• Your last day in Marrakesh you could take a camel ride at La Palmerai, a nice place full of palm trees. After the ride they offered us tea. The experience was really relaxing.

  • Head to the Medina for some shopping and enjoy a meal at Jemaa el-Fna. One of my best buys was the argan oil (you can use it for your skin and hair and they sell it almost everywhere). I also bought beautiful ceramic and some spices. Be careful with thieves in this area.

  • End up your trip with a hammam experience,  a traditional bathing and cleansing ritual. The riad where we stayed offered it, together with other massages and spa treatments.

Note: I suggest you to dress modestly (cover your shoulders and knees), specially when visiting mosque areas. 


Marrakesh is a destination for tea lovers. Even if you are not a fan of tea, you need to try their mint tea. After a may be converted! If you like beer I recommend Casablanca

If you are a foodie you will love this city. Moroccan cuisine is full of quality ingredients and flavour... it's one of my favourites! Now I mention some traditional dishes:

  • Tagine: Slowed cooked savoury stews made with sliced meat, poultry or fish, together with vegetables or fruit.

  • Couscous: It's a fine wheat pasta traditionally rolled by hand. It is steamed over a stew of meat and vegetables.

  • Harira: It's a soup with tomatoes, lentils, chickpeas and lamb. To end up a squeeze of lemon juice and some chopped coriander. During Ramadan, Moroccans break their fast with a bowl of harira soup.

  • B’stilla: This pie combines savoury and sweet flavours. Layers of a paper-thin pastry coddle a blend of pigeon meat, almonds and eggs spiced with saffron, cinnamon and fresh coriander; the whole dusted with icing sugar and cinnamon.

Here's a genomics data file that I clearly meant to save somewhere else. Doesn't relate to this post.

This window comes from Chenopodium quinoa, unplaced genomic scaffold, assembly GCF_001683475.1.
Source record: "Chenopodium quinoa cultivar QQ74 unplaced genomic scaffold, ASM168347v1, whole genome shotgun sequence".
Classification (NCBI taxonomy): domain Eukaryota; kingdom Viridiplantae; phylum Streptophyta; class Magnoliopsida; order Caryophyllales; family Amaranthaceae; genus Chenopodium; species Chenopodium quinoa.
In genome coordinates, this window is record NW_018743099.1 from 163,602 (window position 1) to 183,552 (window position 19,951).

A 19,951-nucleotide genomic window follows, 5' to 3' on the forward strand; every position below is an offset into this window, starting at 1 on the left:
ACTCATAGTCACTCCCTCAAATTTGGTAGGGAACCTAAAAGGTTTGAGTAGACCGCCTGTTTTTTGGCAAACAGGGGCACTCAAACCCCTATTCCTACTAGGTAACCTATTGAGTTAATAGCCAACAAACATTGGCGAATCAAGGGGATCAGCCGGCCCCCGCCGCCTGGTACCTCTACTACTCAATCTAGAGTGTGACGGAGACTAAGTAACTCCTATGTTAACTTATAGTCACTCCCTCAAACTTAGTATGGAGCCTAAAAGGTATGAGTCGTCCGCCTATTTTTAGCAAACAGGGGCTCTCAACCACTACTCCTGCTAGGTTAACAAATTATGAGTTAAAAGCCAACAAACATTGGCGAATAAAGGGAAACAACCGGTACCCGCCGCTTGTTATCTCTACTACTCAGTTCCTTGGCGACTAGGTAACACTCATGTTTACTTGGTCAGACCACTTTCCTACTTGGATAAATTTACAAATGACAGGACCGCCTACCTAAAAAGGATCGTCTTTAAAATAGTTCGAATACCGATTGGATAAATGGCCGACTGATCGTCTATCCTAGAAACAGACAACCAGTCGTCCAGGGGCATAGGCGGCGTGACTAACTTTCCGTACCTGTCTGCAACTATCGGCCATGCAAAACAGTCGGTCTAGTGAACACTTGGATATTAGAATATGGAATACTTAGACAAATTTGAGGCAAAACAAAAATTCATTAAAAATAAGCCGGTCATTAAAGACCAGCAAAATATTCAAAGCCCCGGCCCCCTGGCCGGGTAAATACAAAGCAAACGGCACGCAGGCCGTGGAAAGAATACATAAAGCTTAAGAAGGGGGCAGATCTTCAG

• Dates: Simply delicious!!

  • Chebakia: Pastries that are deep fried and glazed in a honey syrup. 

My personal recommendations: 


  • Kasbah Café: This restaurant is located in front of the Saadian Tombs. We enjoyed a really nice meal at their panoramic rooftop terrace. Address: Rue de La Kasbah, Marrakesh 40000.

  • If you stay at Hotel & Spa Riad El Walaa, don't go without trying the food at their restaurant.


First of all, I advise you to choose a riad (traditional Moroccan house or palace with an interior garden or courtyard) in the Old Town rather than a hotel in the New Town.


We stayed at Hotel & Spa Riad El Walaa, nearby Jemaa el-Fnaa square and conveniently located to visit Marrakesh main attractions. This riad exceeded my expectations and I can't recommend it enough. The service from the staff was second to none...Amazing! We were two girls and they even gave us a phone with a Moroccan number in case we needed to contact them. The place is beautiful, the rooms are spacious and with an amazing bathroom. The breakfast is different each day and the restaurant offers quality and tasty food. One of the best hotels where I've stayed in my life. 

Have a look here Hotel & Spa Riad El Walaa if you would like to get more info about this accommodation or if you want to book a room.



The currency in Marrakesh is the Moroccan Dirham (DH). You can exchange your money when you arrive to the city, at the airport. I will say £120 for four days (without including flights and hotel).